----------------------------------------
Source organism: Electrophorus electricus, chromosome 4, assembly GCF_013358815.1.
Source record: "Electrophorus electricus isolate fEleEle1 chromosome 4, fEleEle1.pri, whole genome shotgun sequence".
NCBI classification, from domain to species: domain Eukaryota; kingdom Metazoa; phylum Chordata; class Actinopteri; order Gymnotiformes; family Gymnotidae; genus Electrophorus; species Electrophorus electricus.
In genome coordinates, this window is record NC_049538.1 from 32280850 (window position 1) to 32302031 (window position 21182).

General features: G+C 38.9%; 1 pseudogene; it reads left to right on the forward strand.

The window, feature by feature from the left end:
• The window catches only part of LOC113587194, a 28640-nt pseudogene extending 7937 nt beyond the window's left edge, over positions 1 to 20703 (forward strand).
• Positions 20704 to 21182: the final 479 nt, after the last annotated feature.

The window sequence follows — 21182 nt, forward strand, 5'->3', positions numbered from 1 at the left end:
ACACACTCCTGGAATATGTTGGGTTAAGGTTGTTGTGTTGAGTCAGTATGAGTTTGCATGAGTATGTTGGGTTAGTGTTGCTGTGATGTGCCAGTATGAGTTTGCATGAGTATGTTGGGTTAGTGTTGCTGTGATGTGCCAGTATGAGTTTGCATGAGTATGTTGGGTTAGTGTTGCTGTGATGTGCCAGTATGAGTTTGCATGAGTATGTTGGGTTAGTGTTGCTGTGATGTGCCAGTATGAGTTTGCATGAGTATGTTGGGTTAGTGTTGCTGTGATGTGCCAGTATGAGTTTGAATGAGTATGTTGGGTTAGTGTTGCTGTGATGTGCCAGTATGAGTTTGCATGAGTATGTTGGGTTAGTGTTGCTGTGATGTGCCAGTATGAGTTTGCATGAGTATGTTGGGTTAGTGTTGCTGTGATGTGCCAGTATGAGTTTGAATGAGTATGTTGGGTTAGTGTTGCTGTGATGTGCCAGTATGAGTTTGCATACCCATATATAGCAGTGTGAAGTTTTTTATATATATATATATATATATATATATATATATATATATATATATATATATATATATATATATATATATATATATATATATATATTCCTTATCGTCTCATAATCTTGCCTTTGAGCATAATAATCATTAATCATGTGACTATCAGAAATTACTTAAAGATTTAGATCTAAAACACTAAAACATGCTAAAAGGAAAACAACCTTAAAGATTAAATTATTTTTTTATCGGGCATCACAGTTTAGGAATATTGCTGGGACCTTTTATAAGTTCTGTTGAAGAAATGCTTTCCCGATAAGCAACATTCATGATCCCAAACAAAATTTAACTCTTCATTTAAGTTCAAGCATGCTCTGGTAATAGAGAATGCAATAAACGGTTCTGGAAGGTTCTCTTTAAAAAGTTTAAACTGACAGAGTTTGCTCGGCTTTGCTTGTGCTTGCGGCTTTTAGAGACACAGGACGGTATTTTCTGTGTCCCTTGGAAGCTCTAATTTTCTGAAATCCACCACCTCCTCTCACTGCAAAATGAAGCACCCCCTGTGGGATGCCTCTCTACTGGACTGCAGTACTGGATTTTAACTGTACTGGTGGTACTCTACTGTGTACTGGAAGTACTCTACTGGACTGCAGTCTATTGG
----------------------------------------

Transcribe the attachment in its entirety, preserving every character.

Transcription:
Source organism: Electrophorus electricus, chromosome 4, assembly GCF_013358815.1.
Source record: "Electrophorus electricus isolate fEleEle1 chromosome 4, fEleEle1.pri, whole genome shotgun sequence".
NCBI classification, from domain to species: domain Eukaryota; kingdom Metazoa; phylum Chordata; class Actinopteri; order Gymnotiformes; family Gymnotidae; genus Electrophorus; species Electrophorus electricus.
In genome coordinates, this window is record NC_049538.1 from 32280850 (window position 1) to 32302031 (window position 21182).

General features: G+C 38.9%; 1 pseudogene; it reads left to right on the forward strand.

The window, feature by feature from the left end:
• The window catches only part of LOC113587194, a 28640-nt pseudogene extending 7937 nt beyond the window's left edge, over positions 1 to 20703 (forward strand).
• Positions 20704 to 21182: the final 479 nt, after the last annotated feature.

The window sequence follows — 21182 nt, forward strand, 5'->3', positions numbered from 1 at the left end:
ACACACTCCTGGAATATGTTGGGTTAAGGTTGTTGTGTTGAGTCAGTATGAGTTTGCATGAGTATGTTGGGTTAGTGTTGCTGTGATGTGCCAGTATGAGTTTGCATGAGTATGTTGGGTTAGTGTTGCTGTGATGTGCCAGTATGAGTTTGCATGAGTATGTTGGGTTAGTGTTGCTGTGATGTGCCAGTATGAGTTTGCATGAGTATGTTGGGTTAGTGTTGCTGTGATGTGCCAGTATGAGTTTGCATGAGTATGTTGGGTTAGTGTTGCTGTGATGTGCCAGTATGAGTTTGAATGAGTATGTTGGGTTAGTGTTGCTGTGATGTGCCAGTATGAGTTTGCATGAGTATGTTGGGTTAGTGTTGCTGTGATGTGCCAGTATGAGTTTGCATGAGTATGTTGGGTTAGTGTTGCTGTGATGTGCCAGTATGAGTTTGAATGAGTATGTTGGGTTAGTGTTGCTGTGATGTGCCAGTATGAGTTTGCATACCCATATATAGCAGTGTGAAGTTTTTTATATATATATATATATATATATATATATATATATATATATATATATATATATATATATATATATATATATATATATATATATATTCCTTATCGTCTCATAATCTTGCCTTTGAGCATAATAATCATTAATCATGTGACTATCAGAAATTACTTAAAGATTTAGATCTAAAACACTAAAACATGCTAAAAGGAAAACAACCTTAAAGATTAAATTATTTTTTTATCGGGCATCACAGTTTAGGAATATTGCTGGGACCTTTTATAAGTTCTGTTGAAGAAATGCTTTCCCGATAAGCAACATTCATGATCCCAAACAAAATTTAACTCTTCATTTAAGTTCAAGCATGCTCTGGTAATAGAGAATGCAATAAACGGTTCTGGAAGGTTCTCTTTAAAAAGTTTAAACTGACAGAGTTTGCTCGGCTTTGCTTGTGCTTGCGGCTTTTAGAGACACAGGACGGTATTTTCTGTGTCCCTTGGAAGCTCTAATTTTCTGAAATCCACCACCTCCTCTCACTGCAAAATGAAGCACCCCCTGTGGGATGCCTCTCTACTGGACTGCAGTACTGGATTTTAACTGTACTGGTGGTACTCTACTGTGTACTGGAAGTACTCTACTGGACTGCAGTCTATTGG